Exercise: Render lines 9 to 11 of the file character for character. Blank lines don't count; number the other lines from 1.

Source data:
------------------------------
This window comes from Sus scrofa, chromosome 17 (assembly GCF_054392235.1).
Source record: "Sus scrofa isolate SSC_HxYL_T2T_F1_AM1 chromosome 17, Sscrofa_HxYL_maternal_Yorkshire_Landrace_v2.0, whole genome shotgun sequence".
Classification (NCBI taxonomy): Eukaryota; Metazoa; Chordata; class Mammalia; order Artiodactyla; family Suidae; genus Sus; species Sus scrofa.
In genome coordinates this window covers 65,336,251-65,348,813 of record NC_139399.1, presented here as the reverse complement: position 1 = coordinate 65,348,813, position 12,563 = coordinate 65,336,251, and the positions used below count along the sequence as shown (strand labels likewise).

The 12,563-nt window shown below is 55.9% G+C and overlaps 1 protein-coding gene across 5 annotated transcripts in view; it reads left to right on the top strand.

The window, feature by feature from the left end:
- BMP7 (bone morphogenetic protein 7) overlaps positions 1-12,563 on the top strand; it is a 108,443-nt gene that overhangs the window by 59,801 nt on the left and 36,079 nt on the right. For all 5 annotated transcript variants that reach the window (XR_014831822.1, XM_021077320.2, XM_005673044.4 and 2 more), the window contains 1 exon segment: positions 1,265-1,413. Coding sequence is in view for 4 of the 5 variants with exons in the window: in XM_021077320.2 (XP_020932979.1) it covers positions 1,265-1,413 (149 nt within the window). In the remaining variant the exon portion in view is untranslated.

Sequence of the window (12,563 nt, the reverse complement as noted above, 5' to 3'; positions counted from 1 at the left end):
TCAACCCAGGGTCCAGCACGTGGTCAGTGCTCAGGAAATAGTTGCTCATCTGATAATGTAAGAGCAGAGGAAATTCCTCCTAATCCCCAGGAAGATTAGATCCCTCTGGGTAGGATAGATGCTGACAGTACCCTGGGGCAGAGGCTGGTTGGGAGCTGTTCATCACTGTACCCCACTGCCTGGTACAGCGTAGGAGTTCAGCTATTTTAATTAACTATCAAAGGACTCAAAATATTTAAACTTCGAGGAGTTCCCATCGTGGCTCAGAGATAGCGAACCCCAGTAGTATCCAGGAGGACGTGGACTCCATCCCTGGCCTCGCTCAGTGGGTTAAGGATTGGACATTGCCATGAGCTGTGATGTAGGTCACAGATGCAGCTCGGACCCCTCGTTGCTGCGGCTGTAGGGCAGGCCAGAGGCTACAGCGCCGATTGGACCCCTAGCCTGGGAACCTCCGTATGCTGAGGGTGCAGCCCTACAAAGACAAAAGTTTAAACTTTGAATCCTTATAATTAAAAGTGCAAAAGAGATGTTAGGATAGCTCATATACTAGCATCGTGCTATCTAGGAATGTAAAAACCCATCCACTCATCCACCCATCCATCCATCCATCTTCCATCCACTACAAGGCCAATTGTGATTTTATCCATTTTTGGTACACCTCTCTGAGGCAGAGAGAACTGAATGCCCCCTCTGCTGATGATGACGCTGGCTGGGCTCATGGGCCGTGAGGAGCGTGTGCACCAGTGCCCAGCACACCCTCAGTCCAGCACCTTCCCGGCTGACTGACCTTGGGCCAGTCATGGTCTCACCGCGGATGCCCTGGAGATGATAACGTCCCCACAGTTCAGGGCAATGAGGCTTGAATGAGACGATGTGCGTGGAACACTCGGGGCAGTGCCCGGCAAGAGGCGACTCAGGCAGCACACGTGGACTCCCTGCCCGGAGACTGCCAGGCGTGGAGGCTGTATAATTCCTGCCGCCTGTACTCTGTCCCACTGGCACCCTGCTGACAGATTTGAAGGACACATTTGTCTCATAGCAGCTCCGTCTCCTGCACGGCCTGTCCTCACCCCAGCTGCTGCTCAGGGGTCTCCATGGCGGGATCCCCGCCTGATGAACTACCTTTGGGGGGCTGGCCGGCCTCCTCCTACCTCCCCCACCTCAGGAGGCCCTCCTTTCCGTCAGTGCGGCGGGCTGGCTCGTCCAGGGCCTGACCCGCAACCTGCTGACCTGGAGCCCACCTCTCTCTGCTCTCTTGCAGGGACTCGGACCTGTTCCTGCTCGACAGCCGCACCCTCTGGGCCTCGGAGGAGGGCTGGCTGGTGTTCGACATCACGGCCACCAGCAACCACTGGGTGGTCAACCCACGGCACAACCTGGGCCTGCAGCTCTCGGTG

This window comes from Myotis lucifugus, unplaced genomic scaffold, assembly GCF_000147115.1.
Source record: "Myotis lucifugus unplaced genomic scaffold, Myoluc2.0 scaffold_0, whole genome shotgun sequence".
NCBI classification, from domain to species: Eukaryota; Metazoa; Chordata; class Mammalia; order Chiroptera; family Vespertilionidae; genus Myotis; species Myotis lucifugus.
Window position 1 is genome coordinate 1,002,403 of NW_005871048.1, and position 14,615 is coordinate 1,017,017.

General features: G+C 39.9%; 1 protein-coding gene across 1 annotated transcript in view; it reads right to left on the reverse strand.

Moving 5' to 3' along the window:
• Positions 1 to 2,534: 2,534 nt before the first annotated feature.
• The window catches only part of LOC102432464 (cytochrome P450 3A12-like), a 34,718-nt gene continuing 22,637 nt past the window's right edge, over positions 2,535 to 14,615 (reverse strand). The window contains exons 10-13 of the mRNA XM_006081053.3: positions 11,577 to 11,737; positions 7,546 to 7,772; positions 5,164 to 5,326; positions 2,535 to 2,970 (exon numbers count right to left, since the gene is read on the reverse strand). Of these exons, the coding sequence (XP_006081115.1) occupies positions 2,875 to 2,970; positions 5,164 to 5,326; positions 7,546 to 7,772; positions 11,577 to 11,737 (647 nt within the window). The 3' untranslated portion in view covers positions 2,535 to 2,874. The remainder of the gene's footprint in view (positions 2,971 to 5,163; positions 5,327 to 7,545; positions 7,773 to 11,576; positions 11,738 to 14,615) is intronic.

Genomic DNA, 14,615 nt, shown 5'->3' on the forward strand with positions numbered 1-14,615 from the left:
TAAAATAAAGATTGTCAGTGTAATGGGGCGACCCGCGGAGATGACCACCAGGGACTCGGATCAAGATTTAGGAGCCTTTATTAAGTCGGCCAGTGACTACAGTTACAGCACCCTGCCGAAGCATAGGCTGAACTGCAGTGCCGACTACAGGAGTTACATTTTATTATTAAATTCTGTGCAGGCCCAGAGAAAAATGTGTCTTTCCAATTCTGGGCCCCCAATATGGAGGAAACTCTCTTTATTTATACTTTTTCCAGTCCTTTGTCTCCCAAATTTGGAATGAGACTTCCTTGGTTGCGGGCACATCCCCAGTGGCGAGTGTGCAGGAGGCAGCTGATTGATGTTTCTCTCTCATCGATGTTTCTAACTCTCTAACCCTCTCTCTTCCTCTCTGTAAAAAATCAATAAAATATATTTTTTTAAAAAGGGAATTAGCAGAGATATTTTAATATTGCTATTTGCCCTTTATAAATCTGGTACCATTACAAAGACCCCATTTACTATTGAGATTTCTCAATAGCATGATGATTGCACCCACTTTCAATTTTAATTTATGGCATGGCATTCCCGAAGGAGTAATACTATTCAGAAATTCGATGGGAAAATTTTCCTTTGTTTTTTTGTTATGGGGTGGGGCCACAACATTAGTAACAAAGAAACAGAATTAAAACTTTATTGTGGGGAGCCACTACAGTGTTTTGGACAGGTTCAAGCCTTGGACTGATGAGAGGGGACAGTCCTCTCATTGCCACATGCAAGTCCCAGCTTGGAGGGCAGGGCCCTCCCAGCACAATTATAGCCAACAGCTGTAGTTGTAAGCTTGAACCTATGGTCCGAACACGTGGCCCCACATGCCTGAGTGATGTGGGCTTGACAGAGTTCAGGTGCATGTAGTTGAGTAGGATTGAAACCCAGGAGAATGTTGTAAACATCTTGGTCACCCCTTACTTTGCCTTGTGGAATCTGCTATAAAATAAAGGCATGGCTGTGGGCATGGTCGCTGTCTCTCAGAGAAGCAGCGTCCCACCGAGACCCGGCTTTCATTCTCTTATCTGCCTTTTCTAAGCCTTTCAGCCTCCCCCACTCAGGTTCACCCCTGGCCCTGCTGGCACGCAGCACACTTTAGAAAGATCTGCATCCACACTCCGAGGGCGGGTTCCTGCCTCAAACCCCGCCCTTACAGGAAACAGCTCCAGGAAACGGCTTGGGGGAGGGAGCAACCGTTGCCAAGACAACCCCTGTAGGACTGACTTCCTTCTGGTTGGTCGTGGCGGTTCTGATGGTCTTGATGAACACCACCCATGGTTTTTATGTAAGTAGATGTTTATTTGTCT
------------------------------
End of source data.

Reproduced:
TCAACCCAGGGTCCAGCACGTGGTCAGTGCTCAGGAAATAGTTGCTCATCTGATAATGTAAGAGCAGAGGAAATTCCTCCTAATCCCCAGGAAGATTAGATCCCTCTGGGTAGGATAGATGCTGACAGTACCCTGGGGCAGAGGCTGGTTGGGAGCTGTTCATCACTGTACCCCACTGCCTGGTACAGCGTAGGAGTTCAGCTATTTTAATTAACTATCAAAGGACTCAAAATATTTAAACTTCGAGGAGTTCCCATCGTGGCTCAGAGATAGCGAACCCCAGTAGTATCCAGGAGGACGTGGACTCCATCCCTGGCCTCGCTCAGTGGGTTAAGGATTGGACATTGCCATGAGCTGTGATGTAGGTCACAGATGCAGCTCGGACCCCTCGTTGCTGCGGCTGTAGGGCAGGCCAGAGGCTACAGCGCCGATTGGACCCCTAGCCTGGGAACCTCCGTATGCTGAGGGTGCAGCCCTACAAAGACAAAAGTTTAAACTTTGAATCCTTATAATTAAAAGTGCAAAAGAGATGTTAGGATAGCTCATATACTAGCATCGTGCTATCTAGGAATGTAAAAACCCATCCACTCATCCACCCATCCATCCATCCATCTTCCATCCACTACAAGGCCAATTGTGATTTTATCCATTTTTGGTACACCTCTCTGAGGCAGAGAGAACTGAATGCCCCCTCTGCTGATGATGACGCTGGCTGGGCTCATGGGCCGTGAGGAGCGTGTGCACCAGTGCCCAGCACACCCTCAGTCCAGCACCTTCCCGGCTGACTGACCTTGGGCCAGTCATGGTCTCACCGCGGATGCCCTGGAGATGATAACGTCCCCACAGTTCAGGGCAATGAGGCTTGAATGAGACGATGTGCGTGGAACACTCGGGGCAGTGCCCGGCAAGAGGCGACTCAGGCAGCACACGTGGACTCCCTGCCCGGAGACTGCCAGGCGTGGAGGCTGTATAATTCCTGCCGCCTGTACTCTGTCCCACTGGCACCCTGCTGACAGATTTGAAGGACACATTTGTCTCATAGCAGCTCCGTCTCCTGCACGGCCTGTCCTCACCCCAGCTGCTGCTCAGGGGTCTCCATGGCGGGATCCCCGCCTGATGAACTACCTTTGGGGGGCTGGCCGGCCTCCTCCTACCTCCCCCACCTCAGGAGGCCCTCCTTTCCGTCAGTGCGGCGGGCTGGCTCGTCCAGGGCCTGACCCGCAACCTGCTGACCTGGAGCCCACCTCTCTCTGCTCTCTTGCAGGGACTCGGACCTGTTCCTGCTCGACAGCCGCACCCTCTGGGCCTCGGAGGAGGGCTGGCTGGTGTTCGACATCACGGCCACCAGCAACCACTGGGTGGTCAACCCACGGCACAACCTGGGCCTGCAGCTCTCGGTG

This window comes from Myotis lucifugus, unplaced genomic scaffold, assembly GCF_000147115.1.
Source record: "Myotis lucifugus unplaced genomic scaffold, Myoluc2.0 scaffold_0, whole genome shotgun sequence".